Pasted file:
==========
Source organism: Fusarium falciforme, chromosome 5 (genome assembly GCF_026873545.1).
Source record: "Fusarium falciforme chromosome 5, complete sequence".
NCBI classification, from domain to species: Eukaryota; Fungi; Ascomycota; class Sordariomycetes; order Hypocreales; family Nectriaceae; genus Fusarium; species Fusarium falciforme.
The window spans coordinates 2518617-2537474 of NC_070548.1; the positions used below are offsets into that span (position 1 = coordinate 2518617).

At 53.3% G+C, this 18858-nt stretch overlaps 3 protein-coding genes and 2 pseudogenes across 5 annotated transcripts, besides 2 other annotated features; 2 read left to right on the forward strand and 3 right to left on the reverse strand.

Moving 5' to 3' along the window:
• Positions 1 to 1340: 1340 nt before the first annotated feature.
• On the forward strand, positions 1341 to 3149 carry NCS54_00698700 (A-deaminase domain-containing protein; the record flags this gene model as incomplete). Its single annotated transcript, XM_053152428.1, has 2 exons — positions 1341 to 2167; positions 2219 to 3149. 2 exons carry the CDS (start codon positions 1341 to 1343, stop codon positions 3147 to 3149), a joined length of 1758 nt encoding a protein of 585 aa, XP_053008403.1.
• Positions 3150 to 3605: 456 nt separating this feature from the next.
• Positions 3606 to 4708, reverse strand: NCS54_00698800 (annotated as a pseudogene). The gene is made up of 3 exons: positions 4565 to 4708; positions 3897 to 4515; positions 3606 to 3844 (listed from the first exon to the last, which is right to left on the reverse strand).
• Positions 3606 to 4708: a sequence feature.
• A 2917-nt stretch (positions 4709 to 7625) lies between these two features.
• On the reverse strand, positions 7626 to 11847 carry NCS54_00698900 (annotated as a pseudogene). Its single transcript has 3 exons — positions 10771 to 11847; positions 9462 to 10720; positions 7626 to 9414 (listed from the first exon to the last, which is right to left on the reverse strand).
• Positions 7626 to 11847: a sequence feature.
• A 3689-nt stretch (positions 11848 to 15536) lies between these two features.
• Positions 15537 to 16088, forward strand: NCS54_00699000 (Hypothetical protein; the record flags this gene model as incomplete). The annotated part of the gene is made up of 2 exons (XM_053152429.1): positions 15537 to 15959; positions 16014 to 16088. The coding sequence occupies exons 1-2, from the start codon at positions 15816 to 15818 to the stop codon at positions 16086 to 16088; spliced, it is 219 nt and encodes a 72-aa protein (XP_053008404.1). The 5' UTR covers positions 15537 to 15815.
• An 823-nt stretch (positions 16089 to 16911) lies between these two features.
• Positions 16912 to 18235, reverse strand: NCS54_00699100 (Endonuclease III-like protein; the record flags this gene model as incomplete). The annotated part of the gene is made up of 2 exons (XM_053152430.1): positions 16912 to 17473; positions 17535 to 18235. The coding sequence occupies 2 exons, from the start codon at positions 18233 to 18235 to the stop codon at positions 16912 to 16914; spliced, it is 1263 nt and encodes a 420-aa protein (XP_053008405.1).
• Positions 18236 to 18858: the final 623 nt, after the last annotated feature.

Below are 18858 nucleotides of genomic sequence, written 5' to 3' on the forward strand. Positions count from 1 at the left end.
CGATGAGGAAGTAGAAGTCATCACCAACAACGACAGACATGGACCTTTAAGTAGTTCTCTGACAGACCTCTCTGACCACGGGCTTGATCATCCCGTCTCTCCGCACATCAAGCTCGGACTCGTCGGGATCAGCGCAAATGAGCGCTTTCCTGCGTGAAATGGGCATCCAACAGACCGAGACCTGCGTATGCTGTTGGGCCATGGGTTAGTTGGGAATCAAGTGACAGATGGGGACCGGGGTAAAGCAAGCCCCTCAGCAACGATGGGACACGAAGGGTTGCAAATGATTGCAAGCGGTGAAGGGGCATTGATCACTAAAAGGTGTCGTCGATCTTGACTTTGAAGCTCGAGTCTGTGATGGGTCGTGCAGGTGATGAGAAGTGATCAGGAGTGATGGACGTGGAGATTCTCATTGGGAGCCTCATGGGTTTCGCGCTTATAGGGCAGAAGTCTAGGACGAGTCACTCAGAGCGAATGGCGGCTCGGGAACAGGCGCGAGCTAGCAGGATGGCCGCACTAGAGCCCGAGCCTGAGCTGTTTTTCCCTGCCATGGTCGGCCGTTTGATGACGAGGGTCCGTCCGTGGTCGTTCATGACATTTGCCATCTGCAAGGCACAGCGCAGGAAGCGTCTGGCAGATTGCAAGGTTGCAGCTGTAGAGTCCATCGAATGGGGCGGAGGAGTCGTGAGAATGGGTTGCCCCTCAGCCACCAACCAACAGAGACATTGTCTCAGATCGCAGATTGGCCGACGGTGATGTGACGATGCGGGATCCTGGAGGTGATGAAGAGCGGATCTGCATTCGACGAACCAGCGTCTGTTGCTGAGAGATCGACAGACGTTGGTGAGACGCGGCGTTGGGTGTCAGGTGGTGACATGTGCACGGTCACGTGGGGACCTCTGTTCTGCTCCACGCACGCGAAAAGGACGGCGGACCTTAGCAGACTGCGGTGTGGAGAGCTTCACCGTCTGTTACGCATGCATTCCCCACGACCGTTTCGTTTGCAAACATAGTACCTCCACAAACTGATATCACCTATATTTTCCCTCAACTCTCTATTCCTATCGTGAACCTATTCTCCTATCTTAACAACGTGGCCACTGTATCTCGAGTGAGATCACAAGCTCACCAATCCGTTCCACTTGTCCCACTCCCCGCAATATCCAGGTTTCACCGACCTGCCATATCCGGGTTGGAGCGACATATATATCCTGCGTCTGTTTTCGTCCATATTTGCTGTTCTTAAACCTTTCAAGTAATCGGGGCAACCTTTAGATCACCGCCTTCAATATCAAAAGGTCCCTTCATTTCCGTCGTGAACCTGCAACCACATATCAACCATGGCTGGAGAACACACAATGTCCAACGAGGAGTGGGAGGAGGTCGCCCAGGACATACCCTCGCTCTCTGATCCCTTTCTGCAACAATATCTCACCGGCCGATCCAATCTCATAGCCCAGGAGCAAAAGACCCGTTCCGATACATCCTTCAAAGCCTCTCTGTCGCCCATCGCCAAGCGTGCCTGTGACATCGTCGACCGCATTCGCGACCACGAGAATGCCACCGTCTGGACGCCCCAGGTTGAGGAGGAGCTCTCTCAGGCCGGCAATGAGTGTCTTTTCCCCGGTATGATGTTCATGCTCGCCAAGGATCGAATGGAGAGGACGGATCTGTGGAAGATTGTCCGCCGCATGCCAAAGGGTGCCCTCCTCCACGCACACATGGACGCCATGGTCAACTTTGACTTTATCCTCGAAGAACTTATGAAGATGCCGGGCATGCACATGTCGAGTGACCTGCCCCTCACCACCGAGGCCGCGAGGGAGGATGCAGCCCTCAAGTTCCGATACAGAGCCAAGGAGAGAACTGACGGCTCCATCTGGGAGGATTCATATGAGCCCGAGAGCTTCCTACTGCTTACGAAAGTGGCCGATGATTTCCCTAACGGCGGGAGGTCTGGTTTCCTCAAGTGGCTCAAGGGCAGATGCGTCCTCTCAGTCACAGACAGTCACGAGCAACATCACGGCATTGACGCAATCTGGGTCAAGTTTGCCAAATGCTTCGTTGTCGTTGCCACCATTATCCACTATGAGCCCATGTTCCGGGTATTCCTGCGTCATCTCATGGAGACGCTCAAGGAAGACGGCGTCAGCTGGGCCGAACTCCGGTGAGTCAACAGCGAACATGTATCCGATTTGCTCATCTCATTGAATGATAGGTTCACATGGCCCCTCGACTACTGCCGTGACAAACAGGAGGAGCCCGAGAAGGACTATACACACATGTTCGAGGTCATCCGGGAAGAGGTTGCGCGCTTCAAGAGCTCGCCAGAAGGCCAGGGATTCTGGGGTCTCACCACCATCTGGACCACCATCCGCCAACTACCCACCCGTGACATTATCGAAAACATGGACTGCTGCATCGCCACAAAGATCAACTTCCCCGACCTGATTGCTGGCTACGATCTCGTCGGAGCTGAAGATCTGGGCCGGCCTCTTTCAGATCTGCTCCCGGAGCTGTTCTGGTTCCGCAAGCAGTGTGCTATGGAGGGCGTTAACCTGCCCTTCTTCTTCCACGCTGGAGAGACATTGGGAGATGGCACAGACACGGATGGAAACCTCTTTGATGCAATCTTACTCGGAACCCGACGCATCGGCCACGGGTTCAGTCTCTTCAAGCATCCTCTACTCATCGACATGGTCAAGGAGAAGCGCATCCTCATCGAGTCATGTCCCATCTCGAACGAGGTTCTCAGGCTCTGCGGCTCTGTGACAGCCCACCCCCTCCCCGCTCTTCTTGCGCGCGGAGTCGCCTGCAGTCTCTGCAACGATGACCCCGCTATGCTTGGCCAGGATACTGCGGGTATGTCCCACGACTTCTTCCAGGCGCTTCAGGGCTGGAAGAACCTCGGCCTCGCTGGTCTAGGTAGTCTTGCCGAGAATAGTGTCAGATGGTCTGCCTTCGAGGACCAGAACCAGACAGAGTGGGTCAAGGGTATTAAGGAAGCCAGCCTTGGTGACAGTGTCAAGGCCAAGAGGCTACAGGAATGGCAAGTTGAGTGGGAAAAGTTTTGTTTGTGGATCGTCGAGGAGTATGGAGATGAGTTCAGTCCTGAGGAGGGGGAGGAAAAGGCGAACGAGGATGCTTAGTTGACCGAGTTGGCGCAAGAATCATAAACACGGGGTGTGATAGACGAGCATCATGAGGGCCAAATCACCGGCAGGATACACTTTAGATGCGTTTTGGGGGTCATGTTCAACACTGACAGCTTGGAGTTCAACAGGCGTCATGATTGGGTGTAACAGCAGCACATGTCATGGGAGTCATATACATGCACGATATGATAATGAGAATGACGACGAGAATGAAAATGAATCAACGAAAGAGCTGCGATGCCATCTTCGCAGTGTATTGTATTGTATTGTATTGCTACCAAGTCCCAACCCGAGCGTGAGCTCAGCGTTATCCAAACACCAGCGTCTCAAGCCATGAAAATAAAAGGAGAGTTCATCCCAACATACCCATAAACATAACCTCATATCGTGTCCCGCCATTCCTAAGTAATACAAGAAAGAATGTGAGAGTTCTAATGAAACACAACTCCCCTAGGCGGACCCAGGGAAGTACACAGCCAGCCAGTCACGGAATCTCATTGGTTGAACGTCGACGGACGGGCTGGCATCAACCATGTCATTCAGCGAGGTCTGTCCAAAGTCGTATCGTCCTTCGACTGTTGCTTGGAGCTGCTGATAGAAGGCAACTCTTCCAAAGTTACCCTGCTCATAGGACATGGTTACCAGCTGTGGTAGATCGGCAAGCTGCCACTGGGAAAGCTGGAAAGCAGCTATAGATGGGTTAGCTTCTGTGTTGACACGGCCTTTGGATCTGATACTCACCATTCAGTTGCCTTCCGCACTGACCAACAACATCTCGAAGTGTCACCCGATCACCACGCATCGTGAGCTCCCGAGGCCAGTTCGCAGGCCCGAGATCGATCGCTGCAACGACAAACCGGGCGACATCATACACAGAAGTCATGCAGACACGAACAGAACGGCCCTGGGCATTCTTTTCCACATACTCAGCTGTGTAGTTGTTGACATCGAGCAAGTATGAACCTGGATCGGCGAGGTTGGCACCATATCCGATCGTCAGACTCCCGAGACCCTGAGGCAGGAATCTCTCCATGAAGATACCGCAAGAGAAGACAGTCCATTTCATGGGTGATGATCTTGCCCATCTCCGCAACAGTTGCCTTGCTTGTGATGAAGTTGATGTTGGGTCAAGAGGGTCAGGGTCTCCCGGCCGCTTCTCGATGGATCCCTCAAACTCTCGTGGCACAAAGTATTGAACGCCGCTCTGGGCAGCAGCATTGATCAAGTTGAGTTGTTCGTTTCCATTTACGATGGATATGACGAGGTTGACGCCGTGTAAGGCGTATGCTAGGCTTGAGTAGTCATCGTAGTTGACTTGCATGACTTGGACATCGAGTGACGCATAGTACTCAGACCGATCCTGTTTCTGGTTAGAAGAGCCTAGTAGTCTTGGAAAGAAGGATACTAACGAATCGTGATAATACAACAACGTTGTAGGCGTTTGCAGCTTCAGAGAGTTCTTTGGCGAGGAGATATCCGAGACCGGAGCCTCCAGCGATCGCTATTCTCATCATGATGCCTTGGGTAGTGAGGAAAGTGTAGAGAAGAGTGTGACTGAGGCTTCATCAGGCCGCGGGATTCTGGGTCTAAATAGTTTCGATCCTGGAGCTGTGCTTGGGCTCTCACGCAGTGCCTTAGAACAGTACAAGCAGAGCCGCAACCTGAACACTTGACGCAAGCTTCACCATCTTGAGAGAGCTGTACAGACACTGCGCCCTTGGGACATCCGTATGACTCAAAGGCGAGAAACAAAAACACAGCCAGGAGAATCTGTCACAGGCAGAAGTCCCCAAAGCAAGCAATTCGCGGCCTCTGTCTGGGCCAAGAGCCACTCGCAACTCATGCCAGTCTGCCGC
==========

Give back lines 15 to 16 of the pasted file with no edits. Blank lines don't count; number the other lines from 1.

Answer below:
• A 3689-nt stretch (positions 11848 to 15536) lies between these two features.
• Positions 15537 to 16088, forward strand: NCS54_00699000 (Hypothetical protein; the record flags this gene model as incomplete). The annotated part of the gene is made up of 2 exons (XM_053152429.1): positions 15537 to 15959; positions 16014 to 16088. The coding sequence occupies exons 1-2, from the start codon at positions 15816 to 15818 to the stop codon at positions 16086 to 16088; spliced, it is 219 nt and encodes a 72-aa protein (XP_053008404.1). The 5' UTR covers positions 15537 to 15815.